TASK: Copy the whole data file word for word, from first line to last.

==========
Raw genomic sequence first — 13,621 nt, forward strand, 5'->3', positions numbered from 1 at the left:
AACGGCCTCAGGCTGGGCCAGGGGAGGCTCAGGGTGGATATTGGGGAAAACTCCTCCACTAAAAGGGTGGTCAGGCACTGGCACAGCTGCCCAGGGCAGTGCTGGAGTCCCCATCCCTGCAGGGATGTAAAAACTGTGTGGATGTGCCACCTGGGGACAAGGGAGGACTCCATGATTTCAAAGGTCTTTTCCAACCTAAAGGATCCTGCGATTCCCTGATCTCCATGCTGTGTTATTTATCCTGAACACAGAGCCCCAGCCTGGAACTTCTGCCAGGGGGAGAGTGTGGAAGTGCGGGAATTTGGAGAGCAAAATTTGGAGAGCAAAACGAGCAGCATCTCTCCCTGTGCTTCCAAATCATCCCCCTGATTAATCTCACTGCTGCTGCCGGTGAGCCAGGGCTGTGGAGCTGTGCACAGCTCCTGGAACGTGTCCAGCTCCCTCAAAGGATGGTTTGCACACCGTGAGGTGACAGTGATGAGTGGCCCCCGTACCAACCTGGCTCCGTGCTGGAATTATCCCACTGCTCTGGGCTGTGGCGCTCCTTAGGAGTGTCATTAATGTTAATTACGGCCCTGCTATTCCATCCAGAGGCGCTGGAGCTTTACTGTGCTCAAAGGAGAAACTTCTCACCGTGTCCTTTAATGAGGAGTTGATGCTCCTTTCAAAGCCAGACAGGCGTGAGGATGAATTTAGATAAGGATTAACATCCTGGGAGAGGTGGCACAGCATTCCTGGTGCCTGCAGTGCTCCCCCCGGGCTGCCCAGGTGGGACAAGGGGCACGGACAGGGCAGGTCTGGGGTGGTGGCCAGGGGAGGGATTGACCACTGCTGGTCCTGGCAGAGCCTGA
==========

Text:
Raw genomic sequence first — 13,621 nt, forward strand, 5'->3', positions numbered from 1 at the left:
AACGGCCTCAGGCTGGGCCAGGGGAGGCTCAGGGTGGATATTGGGGAAAACTCCTCCACTAAAAGGGTGGTCAGGCACTGGCACAGCTGCCCAGGGCAGTGCTGGAGTCCCCATCCCTGCAGGGATGTAAAAACTGTGTGGATGTGCCACCTGGGGACAAGGGAGGACTCCATGATTTCAAAGGTCTTTTCCAACCTAAAGGATCCTGCGATTCCCTGATCTCCATGCTGTGTTATTTATCCTGAACACAGAGCCCCAGCCTGGAACTTCTGCCAGGGGGAGAGTGTGGAAGTGCGGGAATTTGGAGAGCAAAATTTGGAGAGCAAAACGAGCAGCATCTCTCCCTGTGCTTCCAAATCATCCCCCTGATTAATCTCACTGCTGCTGCCGGTGAGCCAGGGCTGTGGAGCTGTGCACAGCTCCTGGAACGTGTCCAGCTCCCTCAAAGGATGGTTTGCACACCGTGAGGTGACAGTGATGAGTGGCCCCCGTACCAACCTGGCTCCGTGCTGGAATTATCCCACTGCTCTGGGCTGTGGCGCTCCTTAGGAGTGTCATTAATGTTAATTACGGCCCTGCTATTCCATCCAGAGGCGCTGGAGCTTTACTGTGCTCAAAGGAGAAACTTCTCACCGTGTCCTTTAATGAGGAGTTGATGCTCCTTTCAAAGCCAGACAGGCGTGAGGATGAATTTAGATAAGGATTAACATCCTGGGAGAGGTGGCACAGCATTCCTGGTGCCTGCAGTGCTCCCCCCGGGCTGCCCAGGTGGGACAAGGGGCACGGACAGGGCAGGTCTGGGGTGGTGGCCAGGGGAGGGATTGACCACTGCTGGTCCTGGCAGAGCCTGA